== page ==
Thomas Orchard case: accused police officers ‘were men of integrity’

Judge tells jurors in summing up that three officers accused of manslaughter should be treated as men of good character


A police sergeant and two detention officers accused of the manslaughter of a man with mental health problems were men of “integrity and honesty”, a jury has been told.

Thomas Orchard, 32, suffered a cardiac arrest and brain damage caused by oxygen starvation after an emergency response belt (ERB) was wrapped around his head while he was being restrained.

Mr Thomas Orchard before his death

Orchard had a cardiac arrest after an emergency response belt was wrapped around his head.
Photograph: Justice for Thomas Orchard/Facebook

Three men involved in the incident at a police station in Devon, Sgt Jan Kingshott, 44, and detention officers Simon Tansley, 38, and Michael Marsden, 55, deny manslaughter. They have argued the force used on Orchard was proportional and lawful.

In his summing up, Mr Justice King said character witnesses had spoken “with one voice” when they described the trio as men of integrity and honesty.

The judge reminded the jury at Bristol crown court that Marsden, who served in the army for 22 years, had committed “some very minor misdemeanours … a very long time ago”.

But he continued: “Since that time he has never been convicted of any kind of offence or cautioned or reprimanded. He should be treated by you as a man of good character.”

King said Kingshott and Tansley had never been convicted of any offence, cautioned or reprimanded and should be treated as of “total good character”.

He said defence solicitors whose clients had been detained by Kingshott had said he had dealt with prisoners “fairly and in a calm, compassionate way”. Tansley was said to have been professional, competent and kind. Marsden was described as calm and fair.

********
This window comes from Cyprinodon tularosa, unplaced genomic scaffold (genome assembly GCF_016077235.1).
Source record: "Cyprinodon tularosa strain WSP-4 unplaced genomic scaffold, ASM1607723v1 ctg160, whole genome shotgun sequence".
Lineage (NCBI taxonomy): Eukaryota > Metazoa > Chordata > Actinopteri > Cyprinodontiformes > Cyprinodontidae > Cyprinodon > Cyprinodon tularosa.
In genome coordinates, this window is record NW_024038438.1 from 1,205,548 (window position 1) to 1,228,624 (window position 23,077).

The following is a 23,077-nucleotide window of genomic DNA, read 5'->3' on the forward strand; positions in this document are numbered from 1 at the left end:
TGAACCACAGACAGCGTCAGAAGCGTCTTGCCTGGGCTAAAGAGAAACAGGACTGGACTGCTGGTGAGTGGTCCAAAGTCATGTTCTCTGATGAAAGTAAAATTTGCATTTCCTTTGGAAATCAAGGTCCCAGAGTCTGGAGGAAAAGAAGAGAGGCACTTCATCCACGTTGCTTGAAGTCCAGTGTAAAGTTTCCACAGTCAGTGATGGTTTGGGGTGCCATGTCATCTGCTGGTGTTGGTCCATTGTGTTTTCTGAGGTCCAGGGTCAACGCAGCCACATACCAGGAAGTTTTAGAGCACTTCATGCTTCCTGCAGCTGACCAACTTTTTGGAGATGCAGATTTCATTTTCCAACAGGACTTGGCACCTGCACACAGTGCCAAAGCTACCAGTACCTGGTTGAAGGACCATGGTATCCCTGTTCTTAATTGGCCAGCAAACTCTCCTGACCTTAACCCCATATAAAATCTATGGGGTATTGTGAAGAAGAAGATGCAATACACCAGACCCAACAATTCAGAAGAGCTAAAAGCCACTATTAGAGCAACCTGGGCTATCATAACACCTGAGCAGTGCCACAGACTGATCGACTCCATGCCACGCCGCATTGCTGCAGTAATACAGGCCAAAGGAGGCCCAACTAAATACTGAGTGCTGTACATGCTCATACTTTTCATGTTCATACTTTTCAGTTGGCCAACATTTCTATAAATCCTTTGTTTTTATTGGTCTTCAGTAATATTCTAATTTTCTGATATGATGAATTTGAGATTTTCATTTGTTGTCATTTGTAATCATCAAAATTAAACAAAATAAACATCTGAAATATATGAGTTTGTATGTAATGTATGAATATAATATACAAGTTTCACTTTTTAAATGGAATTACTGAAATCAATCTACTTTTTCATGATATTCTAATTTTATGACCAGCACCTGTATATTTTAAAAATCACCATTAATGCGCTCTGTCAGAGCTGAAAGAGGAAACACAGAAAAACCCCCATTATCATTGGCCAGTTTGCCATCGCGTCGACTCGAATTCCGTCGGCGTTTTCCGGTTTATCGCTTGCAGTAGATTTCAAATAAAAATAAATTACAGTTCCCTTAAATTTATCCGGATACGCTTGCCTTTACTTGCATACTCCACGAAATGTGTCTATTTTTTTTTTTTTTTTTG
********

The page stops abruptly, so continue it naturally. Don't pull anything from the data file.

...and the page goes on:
Orchard, who had paranoid schizophrenia, was arrested following a disturbance in Exeter city centre and taken to the city’s Heavitree police station.

The defendants have argued that the American-made ERB was used to stop Orchard from biting or spitting at them and have said it was an approved piece of equipment supplied to them for that purpose.

But the prosecution claims the ERB was wrapped tightly around Orchard’s face when he was carried in a prone position and then placed face-down in a cell, and alleges it restricted his ability to breathe.

The judge reminded the jury that the prosecution claimed the three had lied shortly after Orchard’s death about his behaviour in custody.

Kingshott said Orchard was shouting and making verbal threats in the holding area and on the way to the cell and was continuing to shout when the cell door was closed. Tansley also said Orchard was shouting in the holding area and threatening to bite. Marsden said Orchard was shouting and trying not only to bite but also spit at the officers and was still shouting and screaming and thrashing as he was going into the cell.

The prosecution has claimed that CCTV footage of the incident that has been played to the jury does not pick up any threats or back up the notion that Orchard was thrashing about.

King reminded the jury that the crown argued these were lies knowingly made to justify conduct towards Orchard which they knew was unjustifiable.

The judge said the jurors had to be sure what the men had said were lies – and even if it decided they were, they had to consider that there could be an innocent explanation for them.

The summing up and trial continues.

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